YouTube Users File Petition To Allow For The Use Of Third-Party Recording Tools
Should YouTube users be allowed to rip the content they like to their hard drive, much like a person would use a DVR to record a television show of interest? Some users believe they should have such capabilities, and so, they’ve started a petition essentially asking for DVR rights when using YouTube.
The petition comes on the heels of the announcement that Google is going after the video-to-mp3 conversion site with the obvious title, YouTube-MP3.com, something that’s reflected in the petition’s introduction:
For decades people were allowed to take a private copy of a public broadcast. You could record the radio program with a cassette recorder or make a copy of your favorite movie by using a video recorder. All these techniques have been opposed heavily in its early years by the big media companies who didn’t want the public to have such technology. They did describe such technology as criminal and as a threat to their business.
Several years later history is about to repeat: Google has teamed up with the RIAA to make the same claims against all sorts of online recording tools for their 21th century broadcasting service: YouTube (“Broadcast yourself”). Google is taking action against nearly every service that enables its users to create a private copy of a public YouTube broadcast while the RIAA is threatening news media like CNet for promoting such a software.
I hereby ask Google to break their silence and participate in an open and fair discussion with the intention to find a solution that suits the needs of the users.
It should be noted that while consumers could tape music from the radio or make duplicates of other tapes with a dual-cassette setup, it wasn’t necessarily smiled upon by the powers that were. In fact, the MPAA went all out against the technology that was videocassette recorders (VCRs). The difference being, media consumption in the 80s was very much a one-way process, with the consumer having little recourse regarding feedback. Sure, an occasional letter might have made capitalism work in your favor, but there certainly weren’t multiple avenues of communication like those offered by Facebook and Twitter.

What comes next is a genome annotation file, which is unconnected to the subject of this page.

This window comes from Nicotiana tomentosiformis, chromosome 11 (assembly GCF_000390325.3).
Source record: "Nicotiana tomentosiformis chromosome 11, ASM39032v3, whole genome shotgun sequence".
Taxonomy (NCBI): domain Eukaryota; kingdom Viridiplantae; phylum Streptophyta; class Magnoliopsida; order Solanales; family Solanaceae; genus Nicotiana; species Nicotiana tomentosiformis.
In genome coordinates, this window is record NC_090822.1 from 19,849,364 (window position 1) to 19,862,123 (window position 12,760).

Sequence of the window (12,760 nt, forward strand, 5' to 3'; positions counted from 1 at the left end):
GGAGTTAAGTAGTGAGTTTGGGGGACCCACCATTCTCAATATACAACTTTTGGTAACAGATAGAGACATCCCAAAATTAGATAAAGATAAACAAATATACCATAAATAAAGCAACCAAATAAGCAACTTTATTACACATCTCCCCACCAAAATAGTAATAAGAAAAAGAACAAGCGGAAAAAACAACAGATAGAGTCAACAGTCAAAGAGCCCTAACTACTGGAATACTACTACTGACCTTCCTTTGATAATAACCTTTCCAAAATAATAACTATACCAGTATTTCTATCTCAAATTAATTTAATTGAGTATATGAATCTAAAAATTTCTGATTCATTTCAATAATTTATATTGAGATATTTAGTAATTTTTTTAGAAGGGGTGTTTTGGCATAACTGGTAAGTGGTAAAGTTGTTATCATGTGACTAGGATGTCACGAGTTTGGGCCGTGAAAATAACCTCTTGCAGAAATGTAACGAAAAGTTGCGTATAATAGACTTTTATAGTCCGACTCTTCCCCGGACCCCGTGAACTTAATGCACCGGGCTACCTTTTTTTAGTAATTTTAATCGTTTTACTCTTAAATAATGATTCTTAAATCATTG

With that in mind, should users be able to make copies of YouTube content, be it in the form of third part video recording software or through sites that rip the video’s soundtrack out, converting it to an MP3? While the comparison between DVRs and Internet broadcasts are based in logic, it’s impossible to see the current powers that be siding with the user here, especially when you consider the massive fuss these content providers have made about YouTube in the past. Perhaps a balance could be struck allowing users who upload their own self-created content to give their viewers the option of downloading the file.
Other than that, it’s hard to see a day that the RIAA says “sure, you can download any of the music you like from YouTube’s VEVO service, unless the song was purchased by the viewer first. As pointed out by GigaOm, the petition has over 180,000 signatures since it was put up three days prior. While the support is admirable, it’s hard to see this working out in their favor.